By deliberately and systematically transgressing the statutory pay provisions, the director (and sole shareholder) along with the company secretary were not acting in good faith and, therefore, not in the best interests of the company or its employees. The High Court went as far as stating that they had “wrecked the company’s reputation in the eyes of the community”.

As well as ‘good faith’, the statutory duties imposed on directors deliberately make reference to other broad terms such as ‘promoting the success’ of the company and the need to ‘exercise independent judgment’ or ‘reasonable care and skill’. Using these terms may encourage greater reflection by a director before taking a decision, but it certainly allows greater discretion for the courts to determine what constitutes (for example) ‘good faith’. However, it will generally be as clear to an individual director as it was to the judge in this case whether an action was taken in good faith or not, and deliberately producing incorrect or misleading records would not be.

What does this mean for your business?

It could be argued that any method deployed, whether fair or foul, promotes the success of the company if it maximises profits for its owners, but that would be short-sighted and will not discharge the statutory duty if the directors are not acting in good faith.

This decision attempted to resolve a legal issue that has persisted for almost a century, regarding personal liability in cases of ‘procuring a breach of contract’.  Following this decision, it is clearer that personal liability of a director will only arise if there has been a breach of a fiduciary or other personal legal duty.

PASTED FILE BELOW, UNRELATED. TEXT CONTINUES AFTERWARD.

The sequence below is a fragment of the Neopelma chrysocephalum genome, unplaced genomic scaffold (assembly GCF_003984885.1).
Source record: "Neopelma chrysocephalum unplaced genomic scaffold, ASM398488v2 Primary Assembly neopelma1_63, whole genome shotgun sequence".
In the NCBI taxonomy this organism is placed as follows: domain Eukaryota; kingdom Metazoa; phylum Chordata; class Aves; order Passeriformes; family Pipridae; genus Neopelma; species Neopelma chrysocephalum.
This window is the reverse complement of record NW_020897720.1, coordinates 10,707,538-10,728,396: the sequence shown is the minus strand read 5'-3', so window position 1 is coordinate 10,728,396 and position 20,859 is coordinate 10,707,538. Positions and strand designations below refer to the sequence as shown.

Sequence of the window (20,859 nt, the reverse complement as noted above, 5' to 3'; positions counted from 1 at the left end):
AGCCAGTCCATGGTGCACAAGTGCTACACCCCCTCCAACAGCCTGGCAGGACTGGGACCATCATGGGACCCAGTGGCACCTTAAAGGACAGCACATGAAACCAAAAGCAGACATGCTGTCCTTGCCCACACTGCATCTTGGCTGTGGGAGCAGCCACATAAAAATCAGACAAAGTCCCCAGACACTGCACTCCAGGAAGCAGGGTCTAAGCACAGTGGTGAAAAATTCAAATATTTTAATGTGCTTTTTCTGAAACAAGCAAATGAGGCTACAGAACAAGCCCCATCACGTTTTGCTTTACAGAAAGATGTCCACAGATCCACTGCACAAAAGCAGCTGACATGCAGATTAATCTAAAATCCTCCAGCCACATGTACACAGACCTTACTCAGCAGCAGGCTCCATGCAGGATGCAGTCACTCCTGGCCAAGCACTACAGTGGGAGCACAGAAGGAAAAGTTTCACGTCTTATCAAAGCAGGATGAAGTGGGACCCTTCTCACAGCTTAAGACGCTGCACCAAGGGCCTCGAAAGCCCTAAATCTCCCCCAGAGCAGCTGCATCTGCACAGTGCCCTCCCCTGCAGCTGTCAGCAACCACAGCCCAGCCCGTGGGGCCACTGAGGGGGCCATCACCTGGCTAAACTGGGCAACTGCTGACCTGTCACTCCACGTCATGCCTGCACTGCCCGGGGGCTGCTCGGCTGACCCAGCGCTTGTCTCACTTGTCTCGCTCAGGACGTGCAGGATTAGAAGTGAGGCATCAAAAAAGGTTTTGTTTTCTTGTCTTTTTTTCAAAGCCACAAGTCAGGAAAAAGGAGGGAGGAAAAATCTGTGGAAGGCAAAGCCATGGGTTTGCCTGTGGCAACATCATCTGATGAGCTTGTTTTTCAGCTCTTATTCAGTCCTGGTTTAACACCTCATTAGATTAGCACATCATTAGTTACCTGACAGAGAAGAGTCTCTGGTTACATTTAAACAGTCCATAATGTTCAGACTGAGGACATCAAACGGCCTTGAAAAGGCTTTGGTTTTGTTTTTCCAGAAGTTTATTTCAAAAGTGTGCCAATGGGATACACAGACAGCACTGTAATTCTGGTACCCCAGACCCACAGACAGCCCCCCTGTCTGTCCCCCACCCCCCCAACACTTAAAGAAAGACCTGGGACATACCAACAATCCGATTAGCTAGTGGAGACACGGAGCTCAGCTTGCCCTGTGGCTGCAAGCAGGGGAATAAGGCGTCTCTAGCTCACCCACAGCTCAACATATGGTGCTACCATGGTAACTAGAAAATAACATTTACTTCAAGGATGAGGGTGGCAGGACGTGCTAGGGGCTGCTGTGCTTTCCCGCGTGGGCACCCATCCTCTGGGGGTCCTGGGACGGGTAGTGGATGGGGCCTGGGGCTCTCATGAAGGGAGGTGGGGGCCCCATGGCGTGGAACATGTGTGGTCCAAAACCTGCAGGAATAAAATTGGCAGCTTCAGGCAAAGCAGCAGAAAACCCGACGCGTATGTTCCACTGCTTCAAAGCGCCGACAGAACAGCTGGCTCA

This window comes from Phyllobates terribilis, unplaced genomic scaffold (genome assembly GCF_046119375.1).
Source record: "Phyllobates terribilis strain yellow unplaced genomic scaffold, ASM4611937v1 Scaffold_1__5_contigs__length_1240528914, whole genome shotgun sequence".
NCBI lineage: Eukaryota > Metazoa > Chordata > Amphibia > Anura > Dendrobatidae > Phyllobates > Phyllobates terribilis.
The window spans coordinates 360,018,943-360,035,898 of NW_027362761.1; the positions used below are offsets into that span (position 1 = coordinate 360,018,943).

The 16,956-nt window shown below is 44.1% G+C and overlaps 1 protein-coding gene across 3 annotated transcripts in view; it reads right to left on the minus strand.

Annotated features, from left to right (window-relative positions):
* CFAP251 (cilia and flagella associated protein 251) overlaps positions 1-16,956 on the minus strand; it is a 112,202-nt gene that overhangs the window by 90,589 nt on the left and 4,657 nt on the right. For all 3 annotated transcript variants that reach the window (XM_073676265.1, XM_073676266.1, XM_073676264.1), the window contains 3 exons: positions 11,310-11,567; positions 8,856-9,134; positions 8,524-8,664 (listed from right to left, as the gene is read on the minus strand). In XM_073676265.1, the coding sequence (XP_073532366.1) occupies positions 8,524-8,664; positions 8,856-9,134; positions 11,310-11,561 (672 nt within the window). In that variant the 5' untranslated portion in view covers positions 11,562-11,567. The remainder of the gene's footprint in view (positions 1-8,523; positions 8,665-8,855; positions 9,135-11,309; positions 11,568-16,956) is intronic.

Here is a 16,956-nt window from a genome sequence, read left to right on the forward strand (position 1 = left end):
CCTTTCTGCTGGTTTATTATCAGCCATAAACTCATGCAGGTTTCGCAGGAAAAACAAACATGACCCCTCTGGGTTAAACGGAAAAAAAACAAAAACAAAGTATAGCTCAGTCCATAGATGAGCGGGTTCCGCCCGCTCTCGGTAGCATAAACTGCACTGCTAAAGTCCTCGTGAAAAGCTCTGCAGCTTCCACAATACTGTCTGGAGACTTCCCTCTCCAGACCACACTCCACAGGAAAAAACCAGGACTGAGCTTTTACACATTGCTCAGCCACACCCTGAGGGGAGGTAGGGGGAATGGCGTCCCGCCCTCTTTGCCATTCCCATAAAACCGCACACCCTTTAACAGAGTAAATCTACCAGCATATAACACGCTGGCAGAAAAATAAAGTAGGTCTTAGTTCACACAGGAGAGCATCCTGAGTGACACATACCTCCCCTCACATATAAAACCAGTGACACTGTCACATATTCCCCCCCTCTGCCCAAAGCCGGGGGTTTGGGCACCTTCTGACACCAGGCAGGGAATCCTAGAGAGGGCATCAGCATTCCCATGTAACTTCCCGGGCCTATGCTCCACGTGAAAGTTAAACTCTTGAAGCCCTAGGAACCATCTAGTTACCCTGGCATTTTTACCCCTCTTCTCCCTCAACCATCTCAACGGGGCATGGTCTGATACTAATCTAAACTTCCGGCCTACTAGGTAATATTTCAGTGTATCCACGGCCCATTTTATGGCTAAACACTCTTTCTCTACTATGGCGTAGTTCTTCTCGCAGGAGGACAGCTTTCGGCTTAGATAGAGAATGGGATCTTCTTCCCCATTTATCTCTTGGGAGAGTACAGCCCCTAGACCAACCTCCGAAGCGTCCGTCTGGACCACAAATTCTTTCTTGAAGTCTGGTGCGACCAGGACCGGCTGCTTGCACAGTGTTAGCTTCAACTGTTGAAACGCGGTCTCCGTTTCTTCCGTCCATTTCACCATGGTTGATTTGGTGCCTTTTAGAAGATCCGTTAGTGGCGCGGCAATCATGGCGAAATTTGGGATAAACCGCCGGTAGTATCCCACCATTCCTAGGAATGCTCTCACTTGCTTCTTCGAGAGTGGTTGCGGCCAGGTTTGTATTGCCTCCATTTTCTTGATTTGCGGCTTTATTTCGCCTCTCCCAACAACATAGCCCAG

Contrast this with a genuine payroll mistake (if not rectified), which could potentially still lead to action against the company, but probably not the individual director.

In Antuzis there was clear and deliberate wrongdoing by the director with regard to the statutory duties relating to the employees’ pay and this amounted to a breach of good faith, which gave rise to personal liability by the director. Just as it is clearly negligent to direct employees to mop a supermarket aisle with houmous because of the likelihood of injury arising, directing others to breach the statutory provisions relating to pay and working-hours is likely to amount to an inducement to breach of contract. 

For any director who has found the duties on directors contained within the Companies Act to be worded in an abstract way, this decision provides some clarity about the type of conduct that would give rise to personal liability. 

Recommended Reading

A link to case can be found here


 These notes have been prepared for the purpose of an article only. They should not be regarded as a substitute for taking legal advice.